Over the years, many variations of this spicy seasoning have popped. The Hawaiian hot sauce from Kauai Juice Co. — one of the best Kauai restaurants, by the way — has tried to keep things as close to the original version as possible. Then, there’s the popular Maui-based Adoboloco hot sauce brand, which has come up with a dozen variations on this ancient Hawaiian spice.

Giovanni’s Shrimp Truck (Oahu-specific)

Many lists will tell you any North Shore shrimp truck will do.  That is not the case.  You must go to Giovanni’s. (I promise this is not a sponsored post! I just think it’s THAT much better than it’s competitors.)

My go-to is always the garlic shrimp – and I recommend that for everyone. For those of you who are going to walk up to the shrimp truck and order the extra spicy shrimp to seem extra macho, don’t do it.  I have never met a single person who could tolerate the spicy shrimp.  But we all know that’ll make you want to order it more.  Don’t say I didn’t warn you.

Haupia in Some Form

Haupia is a coconut-pineapple pudding dessert that you definitely need to try.  Ted’s Bakery has some in pie-form for ya, ready to go!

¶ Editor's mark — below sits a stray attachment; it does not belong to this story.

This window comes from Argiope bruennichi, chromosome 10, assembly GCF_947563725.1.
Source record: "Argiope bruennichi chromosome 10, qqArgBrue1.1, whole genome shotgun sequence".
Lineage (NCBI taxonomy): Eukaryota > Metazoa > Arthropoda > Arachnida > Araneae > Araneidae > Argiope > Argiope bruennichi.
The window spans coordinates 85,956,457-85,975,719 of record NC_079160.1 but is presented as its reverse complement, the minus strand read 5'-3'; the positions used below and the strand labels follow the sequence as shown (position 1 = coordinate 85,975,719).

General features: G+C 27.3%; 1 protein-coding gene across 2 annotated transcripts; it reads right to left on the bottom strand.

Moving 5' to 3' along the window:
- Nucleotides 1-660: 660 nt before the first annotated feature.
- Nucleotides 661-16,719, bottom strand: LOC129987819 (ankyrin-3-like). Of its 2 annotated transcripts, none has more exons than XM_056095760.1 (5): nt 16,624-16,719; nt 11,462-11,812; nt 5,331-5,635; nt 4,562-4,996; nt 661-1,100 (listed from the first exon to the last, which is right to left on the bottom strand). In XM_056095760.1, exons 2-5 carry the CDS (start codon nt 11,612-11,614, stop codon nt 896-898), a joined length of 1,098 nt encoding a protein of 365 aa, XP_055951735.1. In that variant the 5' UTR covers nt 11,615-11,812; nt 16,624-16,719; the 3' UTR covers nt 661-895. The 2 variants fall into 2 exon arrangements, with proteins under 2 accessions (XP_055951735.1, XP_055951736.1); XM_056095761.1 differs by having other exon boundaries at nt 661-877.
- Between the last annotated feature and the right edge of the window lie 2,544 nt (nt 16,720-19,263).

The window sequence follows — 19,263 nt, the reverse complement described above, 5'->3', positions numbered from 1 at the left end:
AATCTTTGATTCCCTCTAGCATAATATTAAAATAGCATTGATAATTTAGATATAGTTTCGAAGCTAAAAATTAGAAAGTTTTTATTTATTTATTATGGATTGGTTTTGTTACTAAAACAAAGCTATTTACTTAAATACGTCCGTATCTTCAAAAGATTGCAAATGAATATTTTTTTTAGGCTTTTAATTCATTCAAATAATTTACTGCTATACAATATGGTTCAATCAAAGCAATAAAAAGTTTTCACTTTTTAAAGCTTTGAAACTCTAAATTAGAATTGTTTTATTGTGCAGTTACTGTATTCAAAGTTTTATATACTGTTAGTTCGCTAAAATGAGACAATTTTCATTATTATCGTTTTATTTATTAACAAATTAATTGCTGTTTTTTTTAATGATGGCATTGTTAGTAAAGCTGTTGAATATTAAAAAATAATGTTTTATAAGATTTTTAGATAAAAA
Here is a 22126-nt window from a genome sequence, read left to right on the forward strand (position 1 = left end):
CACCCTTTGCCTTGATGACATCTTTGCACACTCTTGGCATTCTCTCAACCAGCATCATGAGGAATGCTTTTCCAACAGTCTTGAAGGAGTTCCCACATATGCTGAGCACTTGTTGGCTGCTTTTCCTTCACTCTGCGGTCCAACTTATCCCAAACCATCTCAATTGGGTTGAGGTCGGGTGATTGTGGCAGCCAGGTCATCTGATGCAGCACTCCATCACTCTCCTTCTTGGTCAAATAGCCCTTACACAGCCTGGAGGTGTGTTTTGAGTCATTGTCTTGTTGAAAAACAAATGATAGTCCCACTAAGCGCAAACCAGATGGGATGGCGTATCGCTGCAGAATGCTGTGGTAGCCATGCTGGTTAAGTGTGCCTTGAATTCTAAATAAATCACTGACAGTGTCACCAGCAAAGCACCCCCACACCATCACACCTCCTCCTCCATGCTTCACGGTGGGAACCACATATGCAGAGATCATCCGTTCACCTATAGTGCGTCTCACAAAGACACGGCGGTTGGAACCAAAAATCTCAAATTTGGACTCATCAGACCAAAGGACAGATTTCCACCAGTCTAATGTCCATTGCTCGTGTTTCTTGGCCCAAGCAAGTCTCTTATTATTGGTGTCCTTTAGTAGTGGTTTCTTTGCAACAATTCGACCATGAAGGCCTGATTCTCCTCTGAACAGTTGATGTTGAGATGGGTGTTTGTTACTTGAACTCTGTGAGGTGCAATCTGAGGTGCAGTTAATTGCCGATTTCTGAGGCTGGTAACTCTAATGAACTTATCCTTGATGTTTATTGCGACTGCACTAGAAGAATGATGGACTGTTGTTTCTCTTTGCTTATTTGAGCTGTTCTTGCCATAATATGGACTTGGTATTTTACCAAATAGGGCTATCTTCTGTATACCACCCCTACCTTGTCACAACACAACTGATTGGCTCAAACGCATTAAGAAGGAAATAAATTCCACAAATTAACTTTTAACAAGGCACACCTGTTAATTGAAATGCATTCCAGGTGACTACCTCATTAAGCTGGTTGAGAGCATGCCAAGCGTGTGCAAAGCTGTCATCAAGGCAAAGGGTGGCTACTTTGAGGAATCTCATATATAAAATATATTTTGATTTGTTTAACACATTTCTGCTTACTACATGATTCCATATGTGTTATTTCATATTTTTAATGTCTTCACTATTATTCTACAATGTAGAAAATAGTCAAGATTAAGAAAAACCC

If you’re looking for more of Hawaii’s sweet treats, this Hawaii desserts article is a fantastic read.

Dole whip Hawaii food bucket list

Dole Whip

I’ve noticed that on the mainland (also known as the continental United States), many ice cream places are trying to pass off their version of the dole whip.  But nothing will compare to the original dole whip of the Dole Plantation of Oahu.

Pro Tip: if you have a local friend, have them come with you.  They can get a bit of a discount on this delicious treat for ya.

Loco Moco

Loco Moco is composed of a scoop of rice topped with a hamburger patty, a fried egg, and gravy.  Don’t knock it until you try it (hopefully at L&L).

Kalua Pig

This typical luau food is a must-have.  If prepared traditionally (which is still sometimes done), the whole pig is actually cooked in a hole in the ground. While it’s quite the extensive process, the result is worth it.

To get the best kalua pig in the islands, be sure to visit one of these fantastic Hawaiian restaurants in Hawaii.